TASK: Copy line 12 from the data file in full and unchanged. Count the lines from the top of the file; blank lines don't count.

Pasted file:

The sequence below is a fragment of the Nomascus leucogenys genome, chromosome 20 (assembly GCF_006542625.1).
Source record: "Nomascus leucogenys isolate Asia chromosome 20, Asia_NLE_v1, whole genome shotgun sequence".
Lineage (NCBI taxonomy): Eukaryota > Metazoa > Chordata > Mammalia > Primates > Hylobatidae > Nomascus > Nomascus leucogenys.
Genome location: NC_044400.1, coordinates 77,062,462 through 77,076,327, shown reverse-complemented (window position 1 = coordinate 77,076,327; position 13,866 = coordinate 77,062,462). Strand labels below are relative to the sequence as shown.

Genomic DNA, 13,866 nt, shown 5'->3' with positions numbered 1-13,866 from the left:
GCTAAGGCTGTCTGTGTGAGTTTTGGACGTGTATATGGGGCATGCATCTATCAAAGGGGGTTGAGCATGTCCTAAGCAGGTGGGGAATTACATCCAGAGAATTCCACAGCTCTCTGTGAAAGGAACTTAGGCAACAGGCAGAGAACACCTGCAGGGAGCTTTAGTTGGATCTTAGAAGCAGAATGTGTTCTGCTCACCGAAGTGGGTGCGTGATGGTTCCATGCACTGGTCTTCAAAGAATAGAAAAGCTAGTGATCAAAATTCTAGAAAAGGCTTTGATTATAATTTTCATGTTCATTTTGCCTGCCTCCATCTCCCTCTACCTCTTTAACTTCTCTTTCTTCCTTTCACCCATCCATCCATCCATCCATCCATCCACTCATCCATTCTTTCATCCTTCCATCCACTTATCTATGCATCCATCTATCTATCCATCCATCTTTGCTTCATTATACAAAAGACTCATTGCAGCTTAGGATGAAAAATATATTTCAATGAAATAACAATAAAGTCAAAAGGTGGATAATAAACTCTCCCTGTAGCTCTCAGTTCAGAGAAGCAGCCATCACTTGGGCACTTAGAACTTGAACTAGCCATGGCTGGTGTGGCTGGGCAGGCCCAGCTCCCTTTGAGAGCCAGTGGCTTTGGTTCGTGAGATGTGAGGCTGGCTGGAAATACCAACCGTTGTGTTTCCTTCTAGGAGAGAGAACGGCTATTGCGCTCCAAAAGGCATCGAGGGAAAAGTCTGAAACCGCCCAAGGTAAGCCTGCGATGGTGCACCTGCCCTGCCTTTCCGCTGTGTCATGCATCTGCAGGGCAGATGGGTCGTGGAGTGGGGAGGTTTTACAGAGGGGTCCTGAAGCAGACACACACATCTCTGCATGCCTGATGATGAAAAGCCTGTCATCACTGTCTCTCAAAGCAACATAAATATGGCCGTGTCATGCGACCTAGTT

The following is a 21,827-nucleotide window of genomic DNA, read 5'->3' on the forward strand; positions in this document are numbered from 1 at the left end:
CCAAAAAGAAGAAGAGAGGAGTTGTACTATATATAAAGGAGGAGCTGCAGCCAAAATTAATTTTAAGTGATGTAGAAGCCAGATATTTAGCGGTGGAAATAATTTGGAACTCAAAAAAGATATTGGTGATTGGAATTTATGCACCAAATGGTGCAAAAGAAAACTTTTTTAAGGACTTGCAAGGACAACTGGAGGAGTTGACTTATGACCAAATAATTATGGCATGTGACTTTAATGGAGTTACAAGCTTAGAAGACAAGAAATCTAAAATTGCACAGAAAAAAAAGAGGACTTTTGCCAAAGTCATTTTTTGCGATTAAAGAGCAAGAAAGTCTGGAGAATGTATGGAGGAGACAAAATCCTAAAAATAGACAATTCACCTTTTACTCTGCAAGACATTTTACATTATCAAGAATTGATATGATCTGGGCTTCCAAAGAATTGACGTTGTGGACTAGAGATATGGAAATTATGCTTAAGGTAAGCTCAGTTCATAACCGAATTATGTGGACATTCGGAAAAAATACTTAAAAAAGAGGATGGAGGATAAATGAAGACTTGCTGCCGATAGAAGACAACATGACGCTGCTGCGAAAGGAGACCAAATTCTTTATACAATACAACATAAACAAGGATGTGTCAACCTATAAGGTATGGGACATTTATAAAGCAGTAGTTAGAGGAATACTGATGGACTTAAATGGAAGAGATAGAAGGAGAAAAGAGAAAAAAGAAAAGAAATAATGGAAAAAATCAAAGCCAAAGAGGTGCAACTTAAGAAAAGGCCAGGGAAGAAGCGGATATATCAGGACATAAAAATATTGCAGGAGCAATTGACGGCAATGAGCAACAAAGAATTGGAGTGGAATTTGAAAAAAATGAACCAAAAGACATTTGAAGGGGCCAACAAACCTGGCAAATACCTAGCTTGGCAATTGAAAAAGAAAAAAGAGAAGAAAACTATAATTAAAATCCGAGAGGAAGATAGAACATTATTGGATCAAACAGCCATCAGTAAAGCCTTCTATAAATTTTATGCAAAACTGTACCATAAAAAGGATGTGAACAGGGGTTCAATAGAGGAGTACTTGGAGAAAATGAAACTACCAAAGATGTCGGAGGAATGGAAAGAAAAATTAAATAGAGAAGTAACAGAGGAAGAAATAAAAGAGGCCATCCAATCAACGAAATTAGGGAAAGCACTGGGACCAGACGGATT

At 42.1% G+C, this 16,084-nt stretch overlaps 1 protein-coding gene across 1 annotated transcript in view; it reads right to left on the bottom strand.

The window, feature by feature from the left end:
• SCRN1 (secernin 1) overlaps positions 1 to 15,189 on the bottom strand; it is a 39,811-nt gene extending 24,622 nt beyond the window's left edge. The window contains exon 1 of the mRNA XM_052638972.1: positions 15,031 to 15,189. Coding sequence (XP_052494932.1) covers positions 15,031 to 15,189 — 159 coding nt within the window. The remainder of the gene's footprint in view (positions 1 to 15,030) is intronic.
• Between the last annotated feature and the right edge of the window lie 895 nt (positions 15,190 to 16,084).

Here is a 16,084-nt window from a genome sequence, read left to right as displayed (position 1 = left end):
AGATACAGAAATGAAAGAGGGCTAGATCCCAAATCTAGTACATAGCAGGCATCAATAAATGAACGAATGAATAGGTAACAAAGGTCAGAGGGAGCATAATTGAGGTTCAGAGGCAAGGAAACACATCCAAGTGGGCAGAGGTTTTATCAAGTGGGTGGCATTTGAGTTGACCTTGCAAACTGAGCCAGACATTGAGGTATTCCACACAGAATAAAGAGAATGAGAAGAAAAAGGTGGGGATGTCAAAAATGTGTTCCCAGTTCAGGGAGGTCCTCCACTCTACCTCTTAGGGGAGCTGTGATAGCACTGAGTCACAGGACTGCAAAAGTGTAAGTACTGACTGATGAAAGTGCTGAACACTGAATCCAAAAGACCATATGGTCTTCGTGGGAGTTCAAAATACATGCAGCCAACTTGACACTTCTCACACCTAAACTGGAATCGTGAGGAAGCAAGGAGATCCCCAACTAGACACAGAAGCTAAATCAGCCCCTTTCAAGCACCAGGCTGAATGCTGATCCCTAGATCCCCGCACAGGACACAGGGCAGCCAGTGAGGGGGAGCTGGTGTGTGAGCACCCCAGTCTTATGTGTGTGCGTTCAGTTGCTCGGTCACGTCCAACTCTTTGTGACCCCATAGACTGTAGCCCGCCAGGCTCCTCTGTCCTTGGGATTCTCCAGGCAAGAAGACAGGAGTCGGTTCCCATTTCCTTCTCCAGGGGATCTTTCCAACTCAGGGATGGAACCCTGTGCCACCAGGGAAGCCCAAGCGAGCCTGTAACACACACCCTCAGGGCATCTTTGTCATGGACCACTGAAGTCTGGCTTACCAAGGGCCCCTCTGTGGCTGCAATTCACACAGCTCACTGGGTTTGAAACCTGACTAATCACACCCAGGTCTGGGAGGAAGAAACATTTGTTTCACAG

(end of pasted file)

• Between the last annotated feature and the right edge of the window lie 895 nt (positions 15,190 to 16,084).